"I am not sure that we will see more state or local mask mandates as a result, but certainly having a president that supports science-based COVID prevention strategies such as mask wearing helps stress the importance of face coverings as a common sense strategy to help stop the spread of COVID," said Michael R. Fraser, CEO of the Association of State and Territorial Health Officials.

A new, more transmittable variant of the coronavirus and the surge in cases could inspire more mask mandates, said Adriane Casalotti, a spokesperson for the National Association of County and City Health Officials. 

"We are still a very divided country and so there may be some ability to move individual areas, but the politics on the ground will still play a role," Casalotti said. 

Health officials largely agree that wearing a face mask, coupled with social distancing and frequent hand-washing, is more protective than going unmasked. The CDC recommends that people wear masks in public settings, including on public transportation, at events and gatherings, and anywhere they will be around other people. 

We will watch efforts by Biden to expand mask use nationwide, but his orders are a first step. We rate this promise In the Works.

 

Our Sources

White House, National Strategy for Pandemic Response and Preparedness, Jan. 21, 2021

White House, Executive Order on Protecting the Federal Workforce and Requiring Mask-Wearing, Jan. 20, 2021

White House, Executive Order promoting COVID-19 safety in domestic and international travel, Jan. 21, 2021

Association of Flight Attendants-CWA International President Sara Nelson, Statement, Jan. 21, 2021

U.S. Centers for Disease Control and Prevention, CDC Expands Negative COVID-19 Test Requirement to All Air Passengers Entering the United States, Jan. 12, 2021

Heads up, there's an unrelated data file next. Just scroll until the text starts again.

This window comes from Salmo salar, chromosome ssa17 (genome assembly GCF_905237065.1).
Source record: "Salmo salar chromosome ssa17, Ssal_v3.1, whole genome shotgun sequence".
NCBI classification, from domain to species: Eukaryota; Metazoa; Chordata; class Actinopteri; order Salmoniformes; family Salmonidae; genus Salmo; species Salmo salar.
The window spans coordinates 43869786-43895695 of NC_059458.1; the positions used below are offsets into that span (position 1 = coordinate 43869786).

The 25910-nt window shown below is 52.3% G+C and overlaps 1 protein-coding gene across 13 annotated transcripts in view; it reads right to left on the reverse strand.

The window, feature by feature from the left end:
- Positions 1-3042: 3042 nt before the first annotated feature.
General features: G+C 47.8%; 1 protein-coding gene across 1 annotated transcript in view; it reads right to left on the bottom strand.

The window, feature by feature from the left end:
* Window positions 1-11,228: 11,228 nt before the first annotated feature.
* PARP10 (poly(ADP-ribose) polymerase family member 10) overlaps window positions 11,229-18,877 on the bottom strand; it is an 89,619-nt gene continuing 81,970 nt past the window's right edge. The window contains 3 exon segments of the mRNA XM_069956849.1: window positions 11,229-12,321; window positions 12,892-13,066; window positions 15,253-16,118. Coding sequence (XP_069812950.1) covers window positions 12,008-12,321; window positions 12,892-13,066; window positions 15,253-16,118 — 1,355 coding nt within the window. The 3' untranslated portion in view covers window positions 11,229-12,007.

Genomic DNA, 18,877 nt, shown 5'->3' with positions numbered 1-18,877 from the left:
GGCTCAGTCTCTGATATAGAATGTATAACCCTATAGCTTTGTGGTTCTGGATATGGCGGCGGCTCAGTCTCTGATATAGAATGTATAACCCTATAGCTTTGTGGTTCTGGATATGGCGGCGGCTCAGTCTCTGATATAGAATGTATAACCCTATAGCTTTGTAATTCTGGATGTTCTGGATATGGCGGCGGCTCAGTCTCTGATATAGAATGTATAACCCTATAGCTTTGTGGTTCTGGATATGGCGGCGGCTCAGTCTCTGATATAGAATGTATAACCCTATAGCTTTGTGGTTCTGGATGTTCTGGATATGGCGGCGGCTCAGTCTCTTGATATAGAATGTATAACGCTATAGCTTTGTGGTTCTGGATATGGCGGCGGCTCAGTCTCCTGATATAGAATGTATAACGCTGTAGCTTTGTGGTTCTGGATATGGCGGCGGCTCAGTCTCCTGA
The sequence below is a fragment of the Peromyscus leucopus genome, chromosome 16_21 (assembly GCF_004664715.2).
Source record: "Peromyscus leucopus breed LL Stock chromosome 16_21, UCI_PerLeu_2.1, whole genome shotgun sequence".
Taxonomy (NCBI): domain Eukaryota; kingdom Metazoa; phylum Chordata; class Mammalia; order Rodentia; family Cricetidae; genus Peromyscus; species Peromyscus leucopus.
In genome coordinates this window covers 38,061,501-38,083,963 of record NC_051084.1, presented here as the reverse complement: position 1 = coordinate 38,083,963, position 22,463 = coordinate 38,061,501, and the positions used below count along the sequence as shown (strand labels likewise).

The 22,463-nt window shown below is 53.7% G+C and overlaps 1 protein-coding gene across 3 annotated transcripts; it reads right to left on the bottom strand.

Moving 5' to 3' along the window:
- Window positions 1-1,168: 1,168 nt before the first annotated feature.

Joe Biden campaign website, 2020

Journal of the American Medical Association, Universal Masking in the United States The Role of Mandates, Health Education, and the CDC, Aug. 10, 2020

New York Times, See Coronavirus Restrictions and Mask Mandates for All 50 States, updated Jan. 19, 2021

Rev.com, Florida Governor Ron DeSantis COVID-19 Press Conference Transcript, Nov. 30, 2020

Politico, Red state governors reject Biden on mask orders, Nov. 13, 2020

USA Today, President Biden to mandate masks on planes. Will it reduce number of in-flight scofflaws? Jan. 21, 2021

PolitiFact, Masks for COVID-19 are effective, as a six-part Facebook takedown fails, June 12, 2020

PolitiFact, Fact-checking Joe Biden at the 2020 Democratic National Convention, Aug. 21, 2020

PolitiFact, No, these 5 states aren't 'mask free.' There are local mask requirements, Oct. 7, 2020

PolitiFact, Lie of the Year: Coronavirus downplay and denial, Dec. 16, 2020

PolitiFact, Timeline: How Donald Trump responded to the coronavirus pandemic, Updated Jan. 19, 2021

Telephone interview, Lawrence Gostin, professor, director, O'Neill Institute for National and Global Health Law, Georgetown School of Law, Jan. 20, 2021

Email interview, Michael R. Fraser, Chief Executive Officer, Association of State and Territorial Health Officials, Jan. 20, 2021 

Email interview, Adriane Casalotti, Chief of Government and Public Affairs for the National Association of County and City Health Officials (NACCHO), Jan. 20, 2021

Email interview, Ian Fury, Gov. Kristi Noem spokesperson, Jan. 20, 2021